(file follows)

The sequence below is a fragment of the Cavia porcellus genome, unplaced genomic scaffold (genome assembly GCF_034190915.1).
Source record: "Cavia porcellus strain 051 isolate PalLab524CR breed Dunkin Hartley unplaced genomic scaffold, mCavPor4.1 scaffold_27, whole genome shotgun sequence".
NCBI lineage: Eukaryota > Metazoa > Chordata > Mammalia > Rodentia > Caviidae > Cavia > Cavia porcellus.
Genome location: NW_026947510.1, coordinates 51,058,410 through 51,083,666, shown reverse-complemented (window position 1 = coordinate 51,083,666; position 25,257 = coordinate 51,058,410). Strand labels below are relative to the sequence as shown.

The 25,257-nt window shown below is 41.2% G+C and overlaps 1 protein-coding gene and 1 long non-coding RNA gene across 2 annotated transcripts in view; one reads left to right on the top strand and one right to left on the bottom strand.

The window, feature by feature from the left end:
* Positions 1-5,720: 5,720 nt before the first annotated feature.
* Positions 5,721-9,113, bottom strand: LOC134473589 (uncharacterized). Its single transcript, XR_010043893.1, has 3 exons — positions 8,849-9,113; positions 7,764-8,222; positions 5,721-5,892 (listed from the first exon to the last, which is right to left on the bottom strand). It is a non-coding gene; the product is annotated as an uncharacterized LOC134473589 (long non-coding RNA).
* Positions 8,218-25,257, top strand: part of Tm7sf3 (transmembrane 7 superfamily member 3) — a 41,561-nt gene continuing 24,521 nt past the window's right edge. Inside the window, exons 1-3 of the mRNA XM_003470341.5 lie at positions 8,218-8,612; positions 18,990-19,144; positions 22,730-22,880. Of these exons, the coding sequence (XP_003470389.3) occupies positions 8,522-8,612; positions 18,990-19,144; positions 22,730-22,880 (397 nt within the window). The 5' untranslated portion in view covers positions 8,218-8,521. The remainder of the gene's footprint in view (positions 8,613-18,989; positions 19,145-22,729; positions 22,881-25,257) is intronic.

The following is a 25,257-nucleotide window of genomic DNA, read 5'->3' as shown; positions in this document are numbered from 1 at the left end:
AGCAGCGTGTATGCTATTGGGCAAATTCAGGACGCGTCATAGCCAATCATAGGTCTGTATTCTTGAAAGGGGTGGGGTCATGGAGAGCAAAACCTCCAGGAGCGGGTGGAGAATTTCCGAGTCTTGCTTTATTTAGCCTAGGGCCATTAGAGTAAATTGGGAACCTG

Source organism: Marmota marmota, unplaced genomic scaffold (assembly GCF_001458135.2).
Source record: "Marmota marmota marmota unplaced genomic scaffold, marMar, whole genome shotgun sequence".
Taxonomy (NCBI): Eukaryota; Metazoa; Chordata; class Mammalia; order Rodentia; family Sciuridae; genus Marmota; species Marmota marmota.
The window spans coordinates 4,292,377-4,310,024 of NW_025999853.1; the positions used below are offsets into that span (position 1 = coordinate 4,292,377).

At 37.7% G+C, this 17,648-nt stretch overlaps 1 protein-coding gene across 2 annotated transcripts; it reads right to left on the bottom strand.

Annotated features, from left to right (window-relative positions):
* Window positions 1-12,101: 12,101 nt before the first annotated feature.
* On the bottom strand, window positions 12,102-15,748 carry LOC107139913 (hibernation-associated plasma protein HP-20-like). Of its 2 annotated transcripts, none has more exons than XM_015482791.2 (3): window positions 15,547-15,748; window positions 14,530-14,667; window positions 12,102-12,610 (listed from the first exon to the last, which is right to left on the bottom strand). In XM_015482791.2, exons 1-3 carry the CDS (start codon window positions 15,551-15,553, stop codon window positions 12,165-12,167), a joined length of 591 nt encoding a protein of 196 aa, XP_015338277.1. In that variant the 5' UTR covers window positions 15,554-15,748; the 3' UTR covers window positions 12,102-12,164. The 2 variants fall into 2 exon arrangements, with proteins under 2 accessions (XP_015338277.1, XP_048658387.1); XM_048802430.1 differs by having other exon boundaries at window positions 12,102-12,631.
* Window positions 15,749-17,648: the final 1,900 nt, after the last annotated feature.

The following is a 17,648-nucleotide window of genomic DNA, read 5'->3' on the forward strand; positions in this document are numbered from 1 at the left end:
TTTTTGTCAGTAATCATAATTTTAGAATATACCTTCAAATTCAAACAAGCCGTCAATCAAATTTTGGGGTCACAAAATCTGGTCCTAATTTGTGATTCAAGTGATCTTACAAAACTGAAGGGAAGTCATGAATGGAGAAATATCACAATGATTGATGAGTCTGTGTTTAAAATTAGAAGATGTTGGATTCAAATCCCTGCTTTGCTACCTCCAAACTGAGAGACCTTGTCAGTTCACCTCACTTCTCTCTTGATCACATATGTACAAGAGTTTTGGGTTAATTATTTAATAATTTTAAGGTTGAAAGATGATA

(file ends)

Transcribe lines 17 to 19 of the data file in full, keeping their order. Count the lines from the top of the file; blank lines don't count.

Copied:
Annotated features, from left to right (window-relative positions):
* Window positions 1-12,101: 12,101 nt before the first annotated feature.
* On the bottom strand, window positions 12,102-15,748 carry LOC107139913 (hibernation-associated plasma protein HP-20-like). Of its 2 annotated transcripts, none has more exons than XM_015482791.2 (3): window positions 15,547-15,748; window positions 14,530-14,667; window positions 12,102-12,610 (listed from the first exon to the last, which is right to left on the bottom strand). In XM_015482791.2, exons 1-3 carry the CDS (start codon window positions 15,551-15,553, stop codon window positions 12,165-12,167), a joined length of 591 nt encoding a protein of 196 aa, XP_015338277.1. In that variant the 5' UTR covers window positions 15,554-15,748; the 3' UTR covers window positions 12,102-12,164. The 2 variants fall into 2 exon arrangements, with proteins under 2 accessions (XP_015338277.1, XP_048658387.1); XM_048802430.1 differs by having other exon boundaries at window positions 12,102-12,631.